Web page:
12 Bags of Crap and counting!

mrprickles79


quality posts: 2 Private Messages mrprickles79

this stuff is good. hard to classify any of the grapes for me, kind of all over the place but not loud. great qpr! very happy cause i gave my boss one...

bsevern


quality posts: 110 Private Messages bsevern

After reading the initial mixed feedback when they first landed, I was hesitant to give any out for the holidays. It looks like they had bottle shock, but they're coming around as per the latest feedback.

I had a co-worker bug me for a bottle, so I gave him one and told him he should lay it down for 6-12 months, but he drank it over Christmas weekend. He said it was really good, I need to try a bottle myself

tornadotj


quality posts: 6 Private Messages tornadotj

Agreed. We opened a bottle during Christmas dinner and it was good. In fact, I drank most the bottle myself rather than share! My palate wasn't exactly in tip-top shape, but I detected none of the off flavors previously noted in the wine right off the truck. Looking forward to opening the remainder over a long period of time to see how it changes!

Dallas, TX

Corrado


quality posts: 130 Private Messages Corrado

Volunteer Moderator

Okay, I've had a bottle now & I'm standing behind my previous claim. The "today" drinkability is better than I expected, better with a few hours of decanting, but I guarantee this rocks a year from now.

Corrado's Training Blog @ http://DrawnOutsideTheLinesOfReason.blogspot.com/
http://twitter.com/Corrado
**********************


It's not my fault that I love Gatzby! He's such a pretty, pretty "man."

bsevern


quality posts: 110 Private Messages bsevern

I opened my first bottle tonight to enjoy with spicy mexican food, and wow it's terrific!

Not only is it terrific, but this should age nicely for at least a couple of years. I decanted for about 30 minutes, and noticed that it improved in the glass too.

I'm glad I picked up a case now

InFrom


quality posts: 33 Private Messages InFrom
Corrado wrote:Okay, I've had a bottle now & I'm standing behind my previous claim. The "today" drinkability is better than I expected, better with a few hours of decanting, but I guarantee this rocks a year from now.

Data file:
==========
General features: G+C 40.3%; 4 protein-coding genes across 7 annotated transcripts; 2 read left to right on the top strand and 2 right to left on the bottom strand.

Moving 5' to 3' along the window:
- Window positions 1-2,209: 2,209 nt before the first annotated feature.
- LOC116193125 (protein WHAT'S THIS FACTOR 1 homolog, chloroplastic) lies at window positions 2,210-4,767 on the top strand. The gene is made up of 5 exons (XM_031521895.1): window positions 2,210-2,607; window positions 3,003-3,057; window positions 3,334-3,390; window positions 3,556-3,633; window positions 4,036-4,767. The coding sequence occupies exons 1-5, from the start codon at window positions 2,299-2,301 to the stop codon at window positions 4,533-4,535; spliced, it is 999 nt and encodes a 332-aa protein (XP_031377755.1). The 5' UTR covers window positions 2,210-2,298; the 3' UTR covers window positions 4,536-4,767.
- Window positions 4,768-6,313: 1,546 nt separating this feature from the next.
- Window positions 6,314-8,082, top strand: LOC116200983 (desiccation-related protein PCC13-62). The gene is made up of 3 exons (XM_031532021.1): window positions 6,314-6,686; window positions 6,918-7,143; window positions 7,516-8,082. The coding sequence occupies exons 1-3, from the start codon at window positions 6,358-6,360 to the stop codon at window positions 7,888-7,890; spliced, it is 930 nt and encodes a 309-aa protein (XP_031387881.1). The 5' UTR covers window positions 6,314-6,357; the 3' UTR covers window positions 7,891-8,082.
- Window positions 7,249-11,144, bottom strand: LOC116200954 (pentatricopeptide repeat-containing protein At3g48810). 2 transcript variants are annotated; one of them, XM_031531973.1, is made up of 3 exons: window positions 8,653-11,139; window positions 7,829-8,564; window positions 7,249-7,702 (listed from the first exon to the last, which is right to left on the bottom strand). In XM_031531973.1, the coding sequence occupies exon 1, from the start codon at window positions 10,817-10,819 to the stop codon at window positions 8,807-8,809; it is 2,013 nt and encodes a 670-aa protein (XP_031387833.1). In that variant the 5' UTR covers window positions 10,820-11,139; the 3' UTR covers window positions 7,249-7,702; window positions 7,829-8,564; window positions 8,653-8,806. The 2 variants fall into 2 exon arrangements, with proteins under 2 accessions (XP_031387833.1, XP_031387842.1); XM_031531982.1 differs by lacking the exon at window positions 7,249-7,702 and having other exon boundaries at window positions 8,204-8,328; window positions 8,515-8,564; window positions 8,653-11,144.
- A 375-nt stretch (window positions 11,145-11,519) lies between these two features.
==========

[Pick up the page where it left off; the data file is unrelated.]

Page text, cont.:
This turns out to be 100% correct. (And I blame Corrado.)



jelliott04


quality posts: 9 Private Messages jelliott04
InFrom wrote:This turns out to be 100% correct. (And I blame Corrado.)



One of our favorite Woot Cellars wines. I wish they'd offer it again.

tornadotj


quality posts: 6 Private Messages tornadotj

So I just opened my first bottle since offered over a year ago. I still don't love this wine, more back to my first post, not the last post I made. The flavors still remind me of sweet tarts. Artificial grape flavors and lots of acidity. I agree with one of the earlier posts stating there is no way to put the varietals together, it is just all over the place. I still have 3 bottles, let's see how they go in 2014, 2015, and 2016. My experience with Ty Caton wines is that they improve with LOTS of aging. I realize this is a table wine and not a typical Caton, but I'm going to wait these out even longer to see what fleshes out.

Dallas, TX

nathanbsmith


quality posts: 3 Private Messages nathanbsmith

Just opened a bottle of Blitzen tonight along with 1996 Ardente Cab and 2008 Flying Wine Cellars Cab and the Blitzen was the favorite. It is drinking so well right now and I only have 1 left...

Happy new year everyone!!

LAST PURCHASE: Creminelli Italian Salami

2014: 1 (Thanks to stick-in-the-mud buzzkilling state legislators)

2013: 183 bottles and counting
2012: 74 bottles
2011: 38 bottles

My CT